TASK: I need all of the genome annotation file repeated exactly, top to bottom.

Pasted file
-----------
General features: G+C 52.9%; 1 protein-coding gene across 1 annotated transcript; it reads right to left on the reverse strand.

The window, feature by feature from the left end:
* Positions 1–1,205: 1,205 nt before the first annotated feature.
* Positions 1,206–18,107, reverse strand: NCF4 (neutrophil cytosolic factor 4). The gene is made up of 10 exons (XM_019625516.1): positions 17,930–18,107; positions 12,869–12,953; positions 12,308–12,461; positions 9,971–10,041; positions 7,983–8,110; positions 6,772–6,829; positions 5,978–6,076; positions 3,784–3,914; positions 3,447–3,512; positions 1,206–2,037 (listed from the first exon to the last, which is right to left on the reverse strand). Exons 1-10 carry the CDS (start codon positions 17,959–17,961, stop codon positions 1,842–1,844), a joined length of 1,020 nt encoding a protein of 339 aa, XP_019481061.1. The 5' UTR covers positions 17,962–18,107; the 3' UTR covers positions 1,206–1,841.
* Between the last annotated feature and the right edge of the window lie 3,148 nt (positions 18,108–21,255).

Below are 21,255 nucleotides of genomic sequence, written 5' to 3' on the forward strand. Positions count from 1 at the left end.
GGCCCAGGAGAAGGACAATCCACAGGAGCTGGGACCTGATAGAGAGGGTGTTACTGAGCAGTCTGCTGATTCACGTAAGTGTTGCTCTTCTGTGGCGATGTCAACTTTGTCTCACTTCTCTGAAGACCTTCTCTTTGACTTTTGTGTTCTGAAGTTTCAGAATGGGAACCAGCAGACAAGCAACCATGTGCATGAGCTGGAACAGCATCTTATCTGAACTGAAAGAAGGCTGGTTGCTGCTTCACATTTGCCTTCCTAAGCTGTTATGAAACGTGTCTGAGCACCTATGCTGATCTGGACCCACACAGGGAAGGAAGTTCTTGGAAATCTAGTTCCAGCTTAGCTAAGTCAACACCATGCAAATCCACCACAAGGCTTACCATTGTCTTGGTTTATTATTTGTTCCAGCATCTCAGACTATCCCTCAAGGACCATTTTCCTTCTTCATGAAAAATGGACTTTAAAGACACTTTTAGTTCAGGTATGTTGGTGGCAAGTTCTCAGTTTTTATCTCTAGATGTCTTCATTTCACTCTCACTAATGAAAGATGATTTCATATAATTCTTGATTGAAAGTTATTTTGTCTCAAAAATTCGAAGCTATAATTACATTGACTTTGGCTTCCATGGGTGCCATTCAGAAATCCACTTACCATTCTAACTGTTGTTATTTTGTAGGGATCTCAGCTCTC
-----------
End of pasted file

General features: G+C 52.9%; 1 protein-coding gene across 1 annotated transcript; it reads right to left on the reverse strand.

The window, feature by feature from the left end:
* Positions 1–1,205: 1,205 nt before the first annotated feature.
* Positions 1,206–18,107, reverse strand: NCF4 (neutrophil cytosolic factor 4). The gene is made up of 10 exons (XM_019625516.1): positions 17,930–18,107; positions 12,869–12,953; positions 12,308–12,461; positions 9,971–10,041; positions 7,983–8,110; positions 6,772–6,829; positions 5,978–6,076; positions 3,784–3,914; positions 3,447–3,512; positions 1,206–2,037 (listed from the first exon to the last, which is right to left on the reverse strand). Exons 1-10 carry the CDS (start codon positions 17,959–17,961, stop codon positions 1,842–1,844), a joined length of 1,020 nt encoding a protein of 339 aa, XP_019481061.1. The 5' UTR covers positions 17,962–18,107; the 3' UTR covers positions 1,206–1,841.
* Between the last annotated feature and the right edge of the window lie 3,148 nt (positions 18,108–21,255).

Below are 21,255 nucleotides of genomic sequence, written 5' to 3' on the forward strand. Positions count from 1 at the left end.
GGCCCAGGAGAAGGACAATCCACAGGAGCTGGGACCTGATAGAGAGGGTGTTACTGAGCAGTCTGCTGATTCACGTAAGTGTTGCTCTTCTGTGGCGATGTCAACTTTGTCTCACTTCTCTGAAGACCTTCTCTTTGACTTTTGTGTTCTGAAGTTTCAGAATGGGAACCAGCAGACAAGCAACCATGTGCATGAGCTGGAACAGCATCTTATCTGAACTGAAAGAAGGCTGGTTGCTGCTTCACATTTGCCTTCCTAAGCTGTTATGAAACGTGTCTGAGCACCTATGCTGATCTGGACCCACACAGGGAAGGAAGTTCTTGGAAATCTAGTTCCAGCTTAGCTAAGTCAACACCATGCAAATCCACCACAAGGCTTACCATTGTCTTGGTTTATTATTTGTTCCAGCATCTCAGACTATCCCTCAAGGACCATTTTCCTTCTTCATGAAAAATGGACTTTAAAGACACTTTTAGTTCAGGTATGTTGGTGGCAAGTTCTCAGTTTTTATCTCTAGATGTCTTCATTTCACTCTCACTAATGAAAGATGATTTCATATAATTCTTGATTGAAAGTTATTTTGTCTCAAAAATTCGAAGCTATAATTACATTGACTTTGGCTTCCATGGGTGCCATTCAGAAATCCACTTACCATTCTAACTGTTGTTATTTTGTAGGGATCTCAGCTCTC